In agile organizations, team members work together closely, and team members are highly specialized. But there is hardly any overlap of knowledge and skills between team members; it is basically a team of specialists… sound familiar?
In most teams, it is not possible to move work around. Only one or maximum two team members are able to implement the work planned. This often leads to stress in the team and results in not-done work items at the end of the Sprint.
Team members might be interested in learning and expanding their skillsets beyond their areas of specialization; but usually there is no time available.
T-shaped to the rescue
Line management is often interested in increasing the skillsets of their employees. The so-called T-shaped person refers to employees who not only increase their specialization, but also broaden their knowledge and skillsets to become generalizing specialists. There are two benefits to this approach: line management can apply employees’ knowledge and skills in a broader context and dependency on «Single Point of Failures» decreases. For employees, a wider knowledge base and skillset means increased market value and therefore a better market position.
Trying to broaden knowledge and skillsets with trainings can be a good starting point. Thereafter, it is critical that employees have a chance to gain practical experience to put the newly acquired skills to use. At this point, both line management and agile teams struggle to find sufficient time.
Knowledge Transfer is Work
As an Agile Coach, I ran into this problem about a year ago. After discussions with all parties involved, I came to the conclusion that knowledge transfer means «work». In an Agile Team, work is described as Backlog Items and can be planned in e.g., Sprints. So, why not create Backlog Items for knowledge transfer?
In Agile Requirements Engineering, we often make use of so-called «User Stories». A User Story describes a functionality or customer wish in general from the perspective of the user. It describes the goal and the value of a particular requirement and includes Acceptance Criteria. These Acceptance Criteria facilitate the acceptance by e.g., a Product Owner (PO) once the User Story is done.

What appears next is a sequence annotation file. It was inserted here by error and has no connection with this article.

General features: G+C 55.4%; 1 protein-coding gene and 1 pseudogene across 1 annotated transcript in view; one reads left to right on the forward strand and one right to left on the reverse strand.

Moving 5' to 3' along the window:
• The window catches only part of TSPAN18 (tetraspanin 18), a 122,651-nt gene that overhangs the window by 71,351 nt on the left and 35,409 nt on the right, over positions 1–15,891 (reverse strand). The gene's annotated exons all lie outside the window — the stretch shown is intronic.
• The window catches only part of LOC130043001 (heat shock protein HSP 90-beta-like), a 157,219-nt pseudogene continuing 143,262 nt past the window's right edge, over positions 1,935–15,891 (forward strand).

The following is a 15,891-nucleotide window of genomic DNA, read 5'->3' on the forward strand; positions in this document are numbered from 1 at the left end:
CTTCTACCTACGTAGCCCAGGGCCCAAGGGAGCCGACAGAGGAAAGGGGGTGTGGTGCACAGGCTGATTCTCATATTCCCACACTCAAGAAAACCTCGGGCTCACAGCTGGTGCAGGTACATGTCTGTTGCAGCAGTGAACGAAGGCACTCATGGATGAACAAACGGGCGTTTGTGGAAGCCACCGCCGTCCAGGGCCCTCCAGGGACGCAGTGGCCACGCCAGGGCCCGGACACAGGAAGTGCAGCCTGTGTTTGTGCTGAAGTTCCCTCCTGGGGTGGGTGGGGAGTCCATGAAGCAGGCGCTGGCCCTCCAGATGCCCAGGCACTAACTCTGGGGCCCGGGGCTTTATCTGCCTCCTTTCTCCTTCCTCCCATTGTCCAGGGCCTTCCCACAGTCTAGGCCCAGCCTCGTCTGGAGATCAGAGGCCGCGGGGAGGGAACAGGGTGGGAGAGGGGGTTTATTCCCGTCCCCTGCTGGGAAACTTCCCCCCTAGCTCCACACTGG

A Knowledge Transfer User Story
A User Story is the ideal medium to describe exactly what needs to be done in the case of knowledge transfer. A User Story for knowledge transfer has a clear description about the goal and the value of the Item. It also comes with Acceptance Criteria, which makes it easy to check whether the knowledge transfer has been accomplished.
Once planned into a Sprint, the Knowledge Transfer User Story is divided into Tasks, where Tasks are shorter than one working day. In this way, the knowledge transfer can be planned in very small, controllable steps. Two people work on these Tasks: an experienced team member and a «trainee» or newer team member.
As a team member I want to be able to configure file A,so that I can release the module myself without any support from B.Acceptance Criteria– Configuration of file A without support– Releasing the adapted configuration file with the adapted settings
How did this work in reality?
Was it worth it?
- Full transparency about knowledge transfer (internal/external), no hidden work in the team
- Full transparency for line management about who is broadening knowledge and skills
- The goal and value of knowledge transfer are clear
- Acceptance Criteria ensure that knowledge transfer User Stories have a defined scope and completion can be verified
- Knowledge transfer User Stories have an initial estimation and priority
- The importance of knowledge transfer can be compared to the other work items in the Backlog
- The concrete amount and rate of knowledge transfer are now measurable